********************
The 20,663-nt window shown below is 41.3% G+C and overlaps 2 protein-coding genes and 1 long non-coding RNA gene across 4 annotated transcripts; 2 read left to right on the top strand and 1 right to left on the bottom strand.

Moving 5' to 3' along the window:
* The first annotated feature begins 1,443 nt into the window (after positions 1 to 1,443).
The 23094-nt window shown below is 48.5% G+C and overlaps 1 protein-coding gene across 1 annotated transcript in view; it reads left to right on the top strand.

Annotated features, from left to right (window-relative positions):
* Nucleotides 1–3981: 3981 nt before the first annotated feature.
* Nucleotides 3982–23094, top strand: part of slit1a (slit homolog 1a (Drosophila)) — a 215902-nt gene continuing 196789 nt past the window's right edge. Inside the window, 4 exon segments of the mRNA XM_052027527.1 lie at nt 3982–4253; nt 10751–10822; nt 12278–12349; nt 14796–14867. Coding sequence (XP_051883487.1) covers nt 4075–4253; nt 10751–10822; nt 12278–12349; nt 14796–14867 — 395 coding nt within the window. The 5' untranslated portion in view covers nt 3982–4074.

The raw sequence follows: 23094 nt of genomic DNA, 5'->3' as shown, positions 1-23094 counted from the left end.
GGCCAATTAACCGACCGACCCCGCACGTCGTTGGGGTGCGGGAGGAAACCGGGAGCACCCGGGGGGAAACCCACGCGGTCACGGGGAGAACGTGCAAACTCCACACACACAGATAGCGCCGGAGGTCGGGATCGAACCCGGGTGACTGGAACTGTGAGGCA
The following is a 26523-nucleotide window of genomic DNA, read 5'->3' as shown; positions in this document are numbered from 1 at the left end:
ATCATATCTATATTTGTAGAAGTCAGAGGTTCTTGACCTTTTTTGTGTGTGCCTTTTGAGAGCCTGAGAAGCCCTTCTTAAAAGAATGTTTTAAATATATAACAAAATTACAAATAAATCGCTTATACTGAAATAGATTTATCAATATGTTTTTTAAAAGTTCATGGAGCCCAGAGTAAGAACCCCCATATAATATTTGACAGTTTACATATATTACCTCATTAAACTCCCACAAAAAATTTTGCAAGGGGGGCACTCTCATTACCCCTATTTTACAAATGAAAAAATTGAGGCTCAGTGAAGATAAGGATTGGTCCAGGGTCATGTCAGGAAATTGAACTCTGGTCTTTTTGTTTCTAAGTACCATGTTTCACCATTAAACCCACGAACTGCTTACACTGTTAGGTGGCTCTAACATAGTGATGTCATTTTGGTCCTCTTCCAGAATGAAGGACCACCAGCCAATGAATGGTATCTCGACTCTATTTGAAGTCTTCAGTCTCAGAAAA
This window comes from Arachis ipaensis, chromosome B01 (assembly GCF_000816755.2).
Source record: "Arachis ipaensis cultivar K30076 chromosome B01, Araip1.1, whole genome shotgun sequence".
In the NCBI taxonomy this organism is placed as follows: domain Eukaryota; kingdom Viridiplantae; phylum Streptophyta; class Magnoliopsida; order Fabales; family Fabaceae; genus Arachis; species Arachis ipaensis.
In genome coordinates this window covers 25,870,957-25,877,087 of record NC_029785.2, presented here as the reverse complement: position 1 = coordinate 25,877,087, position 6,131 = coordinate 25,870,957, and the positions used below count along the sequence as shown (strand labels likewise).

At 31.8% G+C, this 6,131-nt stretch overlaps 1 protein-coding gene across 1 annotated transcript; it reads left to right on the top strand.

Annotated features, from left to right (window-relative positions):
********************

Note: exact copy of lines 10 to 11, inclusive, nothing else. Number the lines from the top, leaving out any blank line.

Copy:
The following is a 26523-nucleotide window of genomic DNA, read 5'->3' as shown; positions in this document are numbered from 1 at the left end:
ATCATATCTATATTTGTAGAAGTCAGAGGTTCTTGACCTTTTTTGTGTGTGCCTTTTGAGAGCCTGAGAAGCCCTTCTTAAAAGAATGTTTTAAATATATAACAAAATTACAAATAAATCGCTTATACTGAAATAGATTTATCAATATGTTTTTTAAAAGTTCATGGAGCCCAGAGTAAGAACCCCCATATAATATTTGACAGTTTACATATATTACCTCATTAAACTCCCACAAAAAATTTTGCAAGGGGGGCACTCTCATTACCCCTATTTTACAAATGAAAAAATTGAGGCTCAGTGAAGATAAGGATTGGTCCAGGGTCATGTCAGGAAATTGAACTCTGGTCTTTTTGTTTCTAAGTACCATGTTTCACCATTAAACCCACGAACTGCTTACACTGTTAGGTGGCTCTAACATAGTGATGTCATTTTGGTCCTCTTCCAGAATGAAGGACCACCAGCCAATGAATGGTATCTCGACTCTATTTGAAGTCTTCAGTCTCAGAAAA